ShopCreatify Agency Site Redesign

The old alongside the new.

Allchorn’s aim here was for site visitors to convert, which for ShopCreatify means they made an inquiry. This is very similar to the type of work he’d do on a client’s ecommerce store – making design and other changes to funnel customers towards making a purchase.

He and the team also put a lot of effort into the copy on the site to make sure it stands out from their competitors’ websites.

The puppy years

When ShopCreatify started six years ago (at the time of writing this) it was just a plain HTML/CSS site. But soon after Allchorn developed a content delivery toolkit for other Shopify experts, and authored an ecommerce book. He needed an ecommerce store on which to sell them and moved the ShopCreatify site onto Shopify.

Since then both products have become outdated due to the speed of change in the industry. They’ve been removed from the ShopCreatify site and the selling functionality has been temporarily disabled until ShopCreatify has updated versions or other new products.

A dog’s breakfast of a start

While Allchorn is enormously proud of the new site, the redesign process wasn’t all smooth sailing. The project had several false starts, like when ShopCreatify’s creative lead Quintin Schnehage started with its design and then had to move on to more urgent client work.

“That period was really frustrating,” says Schnehage. “I wanted to design a beautiful new site for our company, but it was so difficult to actually find the time for that.”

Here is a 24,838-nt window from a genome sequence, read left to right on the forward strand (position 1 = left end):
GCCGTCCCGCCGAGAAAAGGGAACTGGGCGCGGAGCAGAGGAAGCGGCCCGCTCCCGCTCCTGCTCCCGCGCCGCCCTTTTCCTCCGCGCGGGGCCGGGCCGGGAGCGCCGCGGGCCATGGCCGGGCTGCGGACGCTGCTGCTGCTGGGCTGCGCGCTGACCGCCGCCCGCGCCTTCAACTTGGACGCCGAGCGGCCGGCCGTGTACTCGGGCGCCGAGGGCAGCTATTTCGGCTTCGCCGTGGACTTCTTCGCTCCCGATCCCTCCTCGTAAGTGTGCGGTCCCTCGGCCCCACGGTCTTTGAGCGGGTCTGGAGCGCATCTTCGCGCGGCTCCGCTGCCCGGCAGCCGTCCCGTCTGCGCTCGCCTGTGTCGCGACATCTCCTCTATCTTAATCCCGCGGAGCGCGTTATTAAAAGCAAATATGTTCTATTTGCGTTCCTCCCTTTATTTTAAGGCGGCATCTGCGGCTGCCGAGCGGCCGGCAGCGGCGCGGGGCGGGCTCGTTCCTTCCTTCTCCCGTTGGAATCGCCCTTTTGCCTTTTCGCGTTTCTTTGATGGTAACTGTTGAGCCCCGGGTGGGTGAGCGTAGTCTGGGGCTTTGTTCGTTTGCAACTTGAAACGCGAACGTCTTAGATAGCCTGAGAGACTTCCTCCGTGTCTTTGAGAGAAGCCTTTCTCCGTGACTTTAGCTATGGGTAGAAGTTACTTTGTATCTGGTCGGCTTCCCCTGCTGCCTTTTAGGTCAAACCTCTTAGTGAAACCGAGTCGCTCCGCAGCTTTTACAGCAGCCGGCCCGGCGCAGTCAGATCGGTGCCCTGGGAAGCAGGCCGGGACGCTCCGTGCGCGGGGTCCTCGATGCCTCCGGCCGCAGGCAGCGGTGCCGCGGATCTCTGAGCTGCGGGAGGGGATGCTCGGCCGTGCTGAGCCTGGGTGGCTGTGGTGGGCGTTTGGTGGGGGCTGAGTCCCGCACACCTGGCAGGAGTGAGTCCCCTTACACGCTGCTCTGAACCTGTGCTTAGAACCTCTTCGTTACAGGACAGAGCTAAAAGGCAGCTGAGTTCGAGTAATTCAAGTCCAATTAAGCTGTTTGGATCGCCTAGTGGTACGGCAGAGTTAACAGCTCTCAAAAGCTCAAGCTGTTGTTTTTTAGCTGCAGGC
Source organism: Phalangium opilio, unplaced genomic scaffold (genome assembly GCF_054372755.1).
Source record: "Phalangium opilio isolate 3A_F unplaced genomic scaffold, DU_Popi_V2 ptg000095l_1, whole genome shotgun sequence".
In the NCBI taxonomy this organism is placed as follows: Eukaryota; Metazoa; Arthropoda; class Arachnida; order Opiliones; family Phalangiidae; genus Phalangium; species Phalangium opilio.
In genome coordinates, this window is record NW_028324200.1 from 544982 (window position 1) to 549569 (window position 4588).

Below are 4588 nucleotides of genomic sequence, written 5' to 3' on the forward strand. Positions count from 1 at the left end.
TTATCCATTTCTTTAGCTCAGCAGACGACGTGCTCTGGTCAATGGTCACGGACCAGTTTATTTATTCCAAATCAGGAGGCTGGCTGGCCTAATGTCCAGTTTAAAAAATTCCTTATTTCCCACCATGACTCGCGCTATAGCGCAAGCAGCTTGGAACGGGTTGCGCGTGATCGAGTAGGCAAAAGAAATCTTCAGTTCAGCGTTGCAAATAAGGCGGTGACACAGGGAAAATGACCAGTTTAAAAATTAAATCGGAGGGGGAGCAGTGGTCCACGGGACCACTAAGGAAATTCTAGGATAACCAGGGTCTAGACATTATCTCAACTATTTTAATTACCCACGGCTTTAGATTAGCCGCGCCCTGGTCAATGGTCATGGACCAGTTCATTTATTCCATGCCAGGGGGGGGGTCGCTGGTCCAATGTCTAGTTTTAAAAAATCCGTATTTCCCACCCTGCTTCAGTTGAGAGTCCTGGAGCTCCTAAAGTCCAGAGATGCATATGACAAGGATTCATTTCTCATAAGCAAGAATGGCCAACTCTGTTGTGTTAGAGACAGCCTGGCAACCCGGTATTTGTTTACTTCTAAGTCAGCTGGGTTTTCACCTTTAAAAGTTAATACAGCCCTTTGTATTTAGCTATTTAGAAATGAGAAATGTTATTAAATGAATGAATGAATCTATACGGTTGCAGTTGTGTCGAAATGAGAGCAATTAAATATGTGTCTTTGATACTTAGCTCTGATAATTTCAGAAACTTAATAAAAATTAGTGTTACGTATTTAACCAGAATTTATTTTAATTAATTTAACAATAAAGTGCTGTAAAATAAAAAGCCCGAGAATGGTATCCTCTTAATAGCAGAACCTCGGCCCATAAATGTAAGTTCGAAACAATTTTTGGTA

To overcome this problem, Allchorn decided to outsource the design.

Unfortunately, he and the team weren’t happy with the outcome and decided to continue with the process in-house again. As a result of all these bumps in the road, the redesign took a year to complete.

“The biggest realization that we had was that we weren’t treating ourselves as a client, and that’s why the project took so long,” says Allchorn.

It was this realization that sparked a change in pace for the website redesign. Allchorn appointed a member of the team to be a project lead. Schnehage properly scoped the project, as he normally would for a client’s project. Based on that the team had a solid set of milestones to achieve.

“That allowed us to really get it done,” says Allchorn. “If we hadn’t done that, we would probably still be using the old site.”

He views this as an important lesson, not only for ShopCreatify but also for other service providers who want to go the dogfooding route. It’s often better to do things in-house when you know your team has the best skills for the job. It also allows your business to really benefit from its own expertise.